Last Month's Most Accessed Feature: Turtle takeaway: Pollution monitor at the Great Barrier Reef

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  • Published: Oct 3, 2017
  • Categories: Base Peak
thumbnail image: Last Month's Most Accessed Feature: Turtle takeaway: Pollution monitor at the Great Barrier Reef

Marine biomonitors

A non-specific mass spectrometric screening method has been used to detect pollutants in green sea turtles from the coastal region of the Great Barrier Reef by comparing with free-ranging turtles using a case control protocol.

Image: NPA / Ryan Fura

Marine species around the world are at risk from man-made chemicals entering the waters and some of them have been afforded the dubious distinction of acting as indicators of marine health. Shellfish are prime examples as they accumulate metals and can be used to estimate the degree of pollution of the surrounding waters. Off the east coast of Australia at the Great Barrier Reef, this honour falls to the humble green sea turtle.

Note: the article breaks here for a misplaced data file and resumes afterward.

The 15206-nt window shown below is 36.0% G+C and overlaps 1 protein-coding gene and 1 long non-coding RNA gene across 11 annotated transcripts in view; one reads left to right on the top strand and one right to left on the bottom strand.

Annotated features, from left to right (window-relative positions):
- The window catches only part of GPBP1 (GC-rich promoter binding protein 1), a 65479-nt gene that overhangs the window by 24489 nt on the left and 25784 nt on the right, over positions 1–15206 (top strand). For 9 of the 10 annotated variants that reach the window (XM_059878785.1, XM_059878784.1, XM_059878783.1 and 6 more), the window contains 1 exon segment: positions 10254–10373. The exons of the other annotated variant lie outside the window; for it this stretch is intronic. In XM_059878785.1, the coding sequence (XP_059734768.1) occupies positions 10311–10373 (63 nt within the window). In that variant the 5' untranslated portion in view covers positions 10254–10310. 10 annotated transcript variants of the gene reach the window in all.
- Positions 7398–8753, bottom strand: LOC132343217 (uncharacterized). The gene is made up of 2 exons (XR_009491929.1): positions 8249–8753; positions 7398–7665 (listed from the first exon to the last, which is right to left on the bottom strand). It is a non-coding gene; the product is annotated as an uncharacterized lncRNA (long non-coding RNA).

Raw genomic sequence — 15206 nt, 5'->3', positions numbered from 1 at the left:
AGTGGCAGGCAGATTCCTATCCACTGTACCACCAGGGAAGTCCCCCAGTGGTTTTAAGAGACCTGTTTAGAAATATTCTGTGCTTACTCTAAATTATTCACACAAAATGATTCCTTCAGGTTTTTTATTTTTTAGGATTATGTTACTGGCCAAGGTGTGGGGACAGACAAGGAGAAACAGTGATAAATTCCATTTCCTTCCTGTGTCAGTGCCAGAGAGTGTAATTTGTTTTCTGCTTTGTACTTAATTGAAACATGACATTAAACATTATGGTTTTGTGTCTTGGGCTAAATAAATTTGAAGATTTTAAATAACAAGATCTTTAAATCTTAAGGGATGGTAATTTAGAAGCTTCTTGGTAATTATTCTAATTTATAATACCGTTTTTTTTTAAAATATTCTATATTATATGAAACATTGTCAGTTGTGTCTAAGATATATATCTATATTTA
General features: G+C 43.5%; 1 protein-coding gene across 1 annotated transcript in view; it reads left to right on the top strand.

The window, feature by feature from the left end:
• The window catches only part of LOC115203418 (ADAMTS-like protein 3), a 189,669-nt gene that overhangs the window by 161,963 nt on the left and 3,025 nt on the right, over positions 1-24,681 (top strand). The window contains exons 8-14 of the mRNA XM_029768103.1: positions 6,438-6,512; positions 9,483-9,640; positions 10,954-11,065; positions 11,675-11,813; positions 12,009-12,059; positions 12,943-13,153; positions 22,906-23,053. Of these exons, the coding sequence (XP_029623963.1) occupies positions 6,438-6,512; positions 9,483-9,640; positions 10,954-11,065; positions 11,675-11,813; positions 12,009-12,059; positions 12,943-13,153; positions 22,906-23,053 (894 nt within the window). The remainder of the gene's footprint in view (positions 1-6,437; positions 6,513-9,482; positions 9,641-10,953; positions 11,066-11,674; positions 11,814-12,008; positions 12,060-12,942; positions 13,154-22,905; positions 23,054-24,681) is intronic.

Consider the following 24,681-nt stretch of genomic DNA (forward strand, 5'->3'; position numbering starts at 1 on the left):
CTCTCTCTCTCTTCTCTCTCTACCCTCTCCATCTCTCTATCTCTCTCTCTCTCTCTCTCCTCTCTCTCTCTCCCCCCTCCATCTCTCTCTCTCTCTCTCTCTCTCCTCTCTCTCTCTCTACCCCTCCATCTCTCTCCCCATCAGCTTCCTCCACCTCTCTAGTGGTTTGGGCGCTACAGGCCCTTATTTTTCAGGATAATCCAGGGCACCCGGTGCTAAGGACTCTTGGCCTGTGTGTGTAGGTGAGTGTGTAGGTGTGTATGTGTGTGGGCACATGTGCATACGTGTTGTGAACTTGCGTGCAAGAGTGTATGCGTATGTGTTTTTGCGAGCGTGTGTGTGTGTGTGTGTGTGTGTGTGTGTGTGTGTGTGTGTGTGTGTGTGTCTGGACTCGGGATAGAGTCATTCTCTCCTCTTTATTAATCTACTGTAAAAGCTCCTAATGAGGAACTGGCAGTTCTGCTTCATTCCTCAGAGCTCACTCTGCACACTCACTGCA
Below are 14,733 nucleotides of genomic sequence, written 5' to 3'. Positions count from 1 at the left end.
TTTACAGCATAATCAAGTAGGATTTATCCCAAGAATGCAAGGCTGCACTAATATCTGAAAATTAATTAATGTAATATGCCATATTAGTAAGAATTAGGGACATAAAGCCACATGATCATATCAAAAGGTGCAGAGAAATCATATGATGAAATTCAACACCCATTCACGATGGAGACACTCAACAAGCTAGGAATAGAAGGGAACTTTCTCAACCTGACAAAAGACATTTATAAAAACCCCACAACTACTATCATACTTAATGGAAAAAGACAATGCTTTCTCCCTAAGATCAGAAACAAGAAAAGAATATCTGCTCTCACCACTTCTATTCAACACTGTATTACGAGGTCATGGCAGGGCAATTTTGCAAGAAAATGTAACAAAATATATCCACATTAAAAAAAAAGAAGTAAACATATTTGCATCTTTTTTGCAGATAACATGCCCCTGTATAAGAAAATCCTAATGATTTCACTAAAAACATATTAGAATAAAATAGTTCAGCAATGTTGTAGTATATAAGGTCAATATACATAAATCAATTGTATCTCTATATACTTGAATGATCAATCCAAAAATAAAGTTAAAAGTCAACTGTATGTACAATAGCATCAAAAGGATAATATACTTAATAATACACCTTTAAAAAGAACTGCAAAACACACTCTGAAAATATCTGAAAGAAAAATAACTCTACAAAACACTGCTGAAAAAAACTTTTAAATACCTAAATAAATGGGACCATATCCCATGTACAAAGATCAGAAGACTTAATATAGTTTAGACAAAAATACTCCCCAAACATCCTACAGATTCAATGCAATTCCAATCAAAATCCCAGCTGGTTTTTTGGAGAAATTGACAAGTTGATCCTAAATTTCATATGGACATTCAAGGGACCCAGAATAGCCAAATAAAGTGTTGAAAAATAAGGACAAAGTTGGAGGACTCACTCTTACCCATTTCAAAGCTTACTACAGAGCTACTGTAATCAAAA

It has been recognised that the turtle is a good candidate for monitoring marine pollution because it is near the bottom of the food chain, so will not accumulate chemicals by eating other creatures. In addition, it has a long lifetime and tends to stay in a particular location which is near to land, so will have first hand experience of pollutants that enter the sea. These prime factors led scientists in Australia to acknowledge that green sea turtles would be excellent species for both environmental monitoring and biomonitoring.

Amy Heffernan and a team of researchers from The University of Queensland, Brisbane, the University of Melbourne, the Department of Environment and Heritage Protection, Townsville, the World Wildlife Fund for Nature-Australia, Brisbane, and the University of Almeria, Spain, decided to study turtles to see if they could act as monitoring agents. Mirroring techniques used in the clinical sciences, they compared the pollutant load of turtles collected from a remote, pristine location with those from two areas known to be affected by urban, industrial and agricultural activities.

Testing turtle blood